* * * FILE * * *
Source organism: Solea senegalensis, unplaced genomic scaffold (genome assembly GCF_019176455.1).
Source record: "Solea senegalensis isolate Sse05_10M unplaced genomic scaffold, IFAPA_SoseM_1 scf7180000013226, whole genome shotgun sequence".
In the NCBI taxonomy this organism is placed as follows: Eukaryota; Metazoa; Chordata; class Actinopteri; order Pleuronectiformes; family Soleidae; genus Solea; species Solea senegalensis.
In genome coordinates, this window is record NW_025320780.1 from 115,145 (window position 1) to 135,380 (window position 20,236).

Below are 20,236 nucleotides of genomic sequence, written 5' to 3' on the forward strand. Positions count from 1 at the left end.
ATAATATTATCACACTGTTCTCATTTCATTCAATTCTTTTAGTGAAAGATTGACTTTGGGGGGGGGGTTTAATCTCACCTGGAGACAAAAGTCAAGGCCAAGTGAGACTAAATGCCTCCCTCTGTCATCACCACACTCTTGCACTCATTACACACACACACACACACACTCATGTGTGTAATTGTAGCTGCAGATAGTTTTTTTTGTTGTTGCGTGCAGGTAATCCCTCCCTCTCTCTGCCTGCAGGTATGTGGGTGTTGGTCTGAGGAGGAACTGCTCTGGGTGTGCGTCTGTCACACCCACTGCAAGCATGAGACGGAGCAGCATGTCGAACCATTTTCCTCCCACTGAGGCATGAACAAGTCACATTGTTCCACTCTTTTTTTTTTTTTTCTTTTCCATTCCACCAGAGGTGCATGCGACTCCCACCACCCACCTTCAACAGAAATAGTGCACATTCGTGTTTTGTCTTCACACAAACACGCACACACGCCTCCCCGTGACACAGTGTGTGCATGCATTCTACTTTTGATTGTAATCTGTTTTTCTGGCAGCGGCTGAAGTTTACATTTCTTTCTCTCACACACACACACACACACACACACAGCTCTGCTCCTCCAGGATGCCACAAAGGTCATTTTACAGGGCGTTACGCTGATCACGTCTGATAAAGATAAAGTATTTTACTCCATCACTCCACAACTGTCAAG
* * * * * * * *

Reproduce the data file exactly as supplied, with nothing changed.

Source organism: Solea senegalensis, unplaced genomic scaffold (genome assembly GCF_019176455.1).
Source record: "Solea senegalensis isolate Sse05_10M unplaced genomic scaffold, IFAPA_SoseM_1 scf7180000013226, whole genome shotgun sequence".
In the NCBI taxonomy this organism is placed as follows: Eukaryota; Metazoa; Chordata; class Actinopteri; order Pleuronectiformes; family Soleidae; genus Solea; species Solea senegalensis.
In genome coordinates, this window is record NW_025320780.1 from 115,145 (window position 1) to 135,380 (window position 20,236).

Below are 20,236 nucleotides of genomic sequence, written 5' to 3' on the forward strand. Positions count from 1 at the left end.
ATAATATTATCACACTGTTCTCATTTCATTCAATTCTTTTAGTGAAAGATTGACTTTGGGGGGGGGGTTTAATCTCACCTGGAGACAAAAGTCAAGGCCAAGTGAGACTAAATGCCTCCCTCTGTCATCACCACACTCTTGCACTCATTACACACACACACACACACACTCATGTGTGTAATTGTAGCTGCAGATAGTTTTTTTTGTTGTTGCGTGCAGGTAATCCCTCCCTCTCTCTGCCTGCAGGTATGTGGGTGTTGGTCTGAGGAGGAACTGCTCTGGGTGTGCGTCTGTCACACCCACTGCAAGCATGAGACGGAGCAGCATGTCGAACCATTTTCCTCCCACTGAGGCATGAACAAGTCACATTGTTCCACTCTTTTTTTTTTTTTTCTTTTCCATTCCACCAGAGGTGCATGCGACTCCCACCACCCACCTTCAACAGAAATAGTGCACATTCGTGTTTTGTCTTCACACAAACACGCACACACGCCTCCCCGTGACACAGTGTGTGCATGCATTCTACTTTTGATTGTAATCTGTTTTTCTGGCAGCGGCTGAAGTTTACATTTCTTTCTCTCACACACACACACACACACACACACAGCTCTGCTCCTCCAGGATGCCACAAAGGTCATTTTACAGGGCGTTACGCTGATCACGTCTGATAAAGATAAAGTATTTTACTCCATCACTCCACAACTGTCAAG